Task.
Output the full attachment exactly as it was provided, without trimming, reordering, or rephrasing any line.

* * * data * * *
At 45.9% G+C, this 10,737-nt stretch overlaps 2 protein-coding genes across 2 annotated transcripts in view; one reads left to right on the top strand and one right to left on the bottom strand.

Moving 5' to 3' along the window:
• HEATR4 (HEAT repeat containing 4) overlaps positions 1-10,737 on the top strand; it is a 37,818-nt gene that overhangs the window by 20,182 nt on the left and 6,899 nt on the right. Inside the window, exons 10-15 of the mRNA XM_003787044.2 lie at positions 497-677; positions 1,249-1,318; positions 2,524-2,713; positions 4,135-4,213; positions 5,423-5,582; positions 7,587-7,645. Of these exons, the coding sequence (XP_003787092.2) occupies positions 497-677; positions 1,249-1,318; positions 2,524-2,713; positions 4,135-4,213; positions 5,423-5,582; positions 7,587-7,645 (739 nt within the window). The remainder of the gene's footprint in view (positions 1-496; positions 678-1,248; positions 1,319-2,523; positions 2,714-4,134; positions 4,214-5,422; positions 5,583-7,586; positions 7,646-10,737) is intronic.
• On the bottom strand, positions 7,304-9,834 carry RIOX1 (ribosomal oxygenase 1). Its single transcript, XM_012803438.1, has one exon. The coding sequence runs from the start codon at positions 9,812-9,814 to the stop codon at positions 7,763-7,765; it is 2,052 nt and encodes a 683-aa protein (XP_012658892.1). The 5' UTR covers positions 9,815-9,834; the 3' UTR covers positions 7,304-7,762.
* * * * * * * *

At 45.9% G+C, this 10,737-nt stretch overlaps 2 protein-coding genes across 2 annotated transcripts in view; one reads left to right on the top strand and one right to left on the bottom strand.

Moving 5' to 3' along the window:
• HEATR4 (HEAT repeat containing 4) overlaps positions 1-10,737 on the top strand; it is a 37,818-nt gene that overhangs the window by 20,182 nt on the left and 6,899 nt on the right. Inside the window, exons 10-15 of the mRNA XM_003787044.2 lie at positions 497-677; positions 1,249-1,318; positions 2,524-2,713; positions 4,135-4,213; positions 5,423-5,582; positions 7,587-7,645. Of these exons, the coding sequence (XP_003787092.2) occupies positions 497-677; positions 1,249-1,318; positions 2,524-2,713; positions 4,135-4,213; positions 5,423-5,582; positions 7,587-7,645 (739 nt within the window). The remainder of the gene's footprint in view (positions 1-496; positions 678-1,248; positions 1,319-2,523; positions 2,714-4,134; positions 4,214-5,422; positions 5,583-7,586; positions 7,646-10,737) is intronic.
• On the bottom strand, positions 7,304-9,834 carry RIOX1 (ribosomal oxygenase 1). Its single transcript, XM_012803438.1, has one exon. The coding sequence runs from the start codon at positions 9,812-9,814 to the stop codon at positions 7,763-7,765; it is 2,052 nt and encodes a 683-aa protein (XP_012658892.1). The 5' UTR covers positions 9,815-9,834; the 3' UTR covers positions 7,304-7,762.